Why We Sometimes Lack Empathy

As the story in the beginning of the article illustrated, not everyone experiences empathy in every situation. My acquaintance's husband felt no sympathy, empathy, or compassion for the homeless man shivering on a cold winter street, and even expressed outright hostility toward him. So why is that we feel empathy for some people but not for others? A number of different factors play a role. How we perceive the other person, how we attribute their behaviors, what we blame for the other person's predicament, and our own past experiences and expectations all come in to play.

At the most basic level, there appear to be two main factors that contribute to our ability to experience empathy: genetics and socialization. Essentially, it boils down the age-old relative contributions of nature and nurture. Our parents pass down genes that contribute to our overall personality, including our propensity toward sympathy, empathy, and compassion. On the other hand, we are also socialized by our parents, our peers, our communities, and by society. How we treat others, and how we feel about others, is often a reflection of the beliefs and values that were instilled at a very young age. 

A few reasons why people sometimes lack empathy:

  • We fall victim to cognitive biases: Sometimes the way we perceive the world around us is influenced by a number of cognitive biases. For example, we often attribute other people's failures to internal characteristics, while blaming our own shortcomings on external factors. These biases can make it difficult to see all the factors that contribute to a situation and make it less likely that we will be able to see a situation from the perspective of another.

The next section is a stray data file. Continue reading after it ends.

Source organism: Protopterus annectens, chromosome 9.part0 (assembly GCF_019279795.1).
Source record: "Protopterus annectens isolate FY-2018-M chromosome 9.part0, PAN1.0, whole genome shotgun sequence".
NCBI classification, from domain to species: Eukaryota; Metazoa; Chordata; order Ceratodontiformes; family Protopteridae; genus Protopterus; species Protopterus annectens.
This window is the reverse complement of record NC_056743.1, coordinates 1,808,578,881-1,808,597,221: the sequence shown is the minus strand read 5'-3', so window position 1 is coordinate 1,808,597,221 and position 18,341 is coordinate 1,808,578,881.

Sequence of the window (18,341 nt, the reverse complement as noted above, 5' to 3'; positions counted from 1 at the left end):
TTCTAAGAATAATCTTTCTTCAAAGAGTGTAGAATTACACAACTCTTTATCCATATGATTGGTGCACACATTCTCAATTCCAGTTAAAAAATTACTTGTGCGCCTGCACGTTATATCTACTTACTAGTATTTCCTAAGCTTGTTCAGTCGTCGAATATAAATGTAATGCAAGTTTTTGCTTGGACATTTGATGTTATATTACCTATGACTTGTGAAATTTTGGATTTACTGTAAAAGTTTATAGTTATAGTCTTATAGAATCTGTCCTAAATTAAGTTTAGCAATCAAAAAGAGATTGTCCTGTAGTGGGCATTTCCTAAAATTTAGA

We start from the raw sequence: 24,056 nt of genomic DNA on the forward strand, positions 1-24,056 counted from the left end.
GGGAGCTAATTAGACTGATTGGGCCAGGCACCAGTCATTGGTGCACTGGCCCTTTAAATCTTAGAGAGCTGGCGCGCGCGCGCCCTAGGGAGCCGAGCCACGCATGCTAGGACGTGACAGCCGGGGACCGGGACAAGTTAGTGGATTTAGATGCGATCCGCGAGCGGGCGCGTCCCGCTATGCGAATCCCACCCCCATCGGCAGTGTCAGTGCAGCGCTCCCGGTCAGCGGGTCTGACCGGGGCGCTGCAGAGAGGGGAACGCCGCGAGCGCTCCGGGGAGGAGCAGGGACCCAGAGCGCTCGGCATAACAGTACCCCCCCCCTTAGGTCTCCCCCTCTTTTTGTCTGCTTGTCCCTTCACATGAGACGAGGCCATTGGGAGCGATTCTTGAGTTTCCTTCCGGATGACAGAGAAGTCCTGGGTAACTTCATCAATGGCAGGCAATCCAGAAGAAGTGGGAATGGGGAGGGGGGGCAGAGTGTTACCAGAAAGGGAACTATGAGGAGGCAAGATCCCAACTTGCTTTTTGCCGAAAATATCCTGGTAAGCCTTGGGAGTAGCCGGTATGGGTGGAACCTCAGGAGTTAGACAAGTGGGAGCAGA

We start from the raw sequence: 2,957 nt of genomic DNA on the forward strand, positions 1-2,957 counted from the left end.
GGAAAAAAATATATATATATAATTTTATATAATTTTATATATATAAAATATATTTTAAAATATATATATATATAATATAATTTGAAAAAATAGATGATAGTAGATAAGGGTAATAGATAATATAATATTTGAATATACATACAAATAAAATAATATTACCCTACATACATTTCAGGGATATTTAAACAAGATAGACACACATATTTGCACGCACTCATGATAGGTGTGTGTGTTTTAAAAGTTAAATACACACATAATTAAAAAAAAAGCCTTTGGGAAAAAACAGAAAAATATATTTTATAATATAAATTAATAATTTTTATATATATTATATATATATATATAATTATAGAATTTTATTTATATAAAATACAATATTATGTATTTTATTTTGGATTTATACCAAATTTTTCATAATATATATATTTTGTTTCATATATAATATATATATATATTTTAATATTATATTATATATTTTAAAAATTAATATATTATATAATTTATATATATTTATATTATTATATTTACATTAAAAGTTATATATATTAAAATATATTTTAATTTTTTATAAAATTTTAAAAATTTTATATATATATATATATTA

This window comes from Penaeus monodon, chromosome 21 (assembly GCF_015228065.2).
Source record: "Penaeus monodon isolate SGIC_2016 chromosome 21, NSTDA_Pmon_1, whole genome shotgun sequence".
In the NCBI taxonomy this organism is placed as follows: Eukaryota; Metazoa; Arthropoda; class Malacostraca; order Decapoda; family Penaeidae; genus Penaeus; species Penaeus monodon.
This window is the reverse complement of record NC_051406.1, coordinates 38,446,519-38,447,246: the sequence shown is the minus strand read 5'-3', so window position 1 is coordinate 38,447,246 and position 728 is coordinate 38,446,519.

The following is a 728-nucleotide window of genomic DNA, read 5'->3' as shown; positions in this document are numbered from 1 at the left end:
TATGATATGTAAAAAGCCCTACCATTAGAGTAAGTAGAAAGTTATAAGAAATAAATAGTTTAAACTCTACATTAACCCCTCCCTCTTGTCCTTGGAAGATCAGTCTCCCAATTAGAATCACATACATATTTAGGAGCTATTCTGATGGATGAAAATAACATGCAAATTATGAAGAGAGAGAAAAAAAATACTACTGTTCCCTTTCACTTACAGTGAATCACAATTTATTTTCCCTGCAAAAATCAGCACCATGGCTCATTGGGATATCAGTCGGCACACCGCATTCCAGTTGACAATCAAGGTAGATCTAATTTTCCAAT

• We dehumanize victims: People also fall victim to the trap of thinking that people who are different from us also don't feel and behave the same as we do. This is particularly common in cases when other people are physically distant from us. When we watch reports of a disaster or conflict in a foreign land, we might be less likely to feel empathy if we think that those who are suffering are fundamentally different than we are.
  • We blame victims: Sometimes when another person has suffered through a terrible experience, people make the mistake of blaming the victim for his or her circumstances. How often have you heard people question what a crime victim might have done to provoke an attack? This tendency stems from our need to believe that the world is a fair and just place. If we believe that people get what they deserve and deserve what they get, it fools us into thinking that such terrible things could never happen to us.

While empathy might fail sometimes, most people are able to empathize with others in a variety of situations. This ability to see things from another person's perspective and sympathize with another's emotions plays an important role in our social lives. Empathy allows us to understand others and, quite often, compels us to take action to relieve another person's suffering.

Learn more:

The Empathic Brain: The Neurological Underpinnings of Empathy

References

Davis, M. H. (1994). Empathy: A social psychological approach. Madison, Wisconson: Westview Press, Inc.

Epley, N. (2014). Mindwise: How we understand what others think, believe, feel, and want. Knopf.

Hoffman, M. L. (1987). The contribution of empathy to justice and moral judgement. In N. Eisenbert and J. Strayer (Eds.), Empathy and its development. New York: Cambridge University Press.

Stotland, E. (1969). The psychology of hope. Jossey-Bass.

 Wispe, L. (1986). The distinction between sympathy and empathy: To call forth a concept, a word is needed. Journal of Personality and Social Psychology, 50(2), 314-321.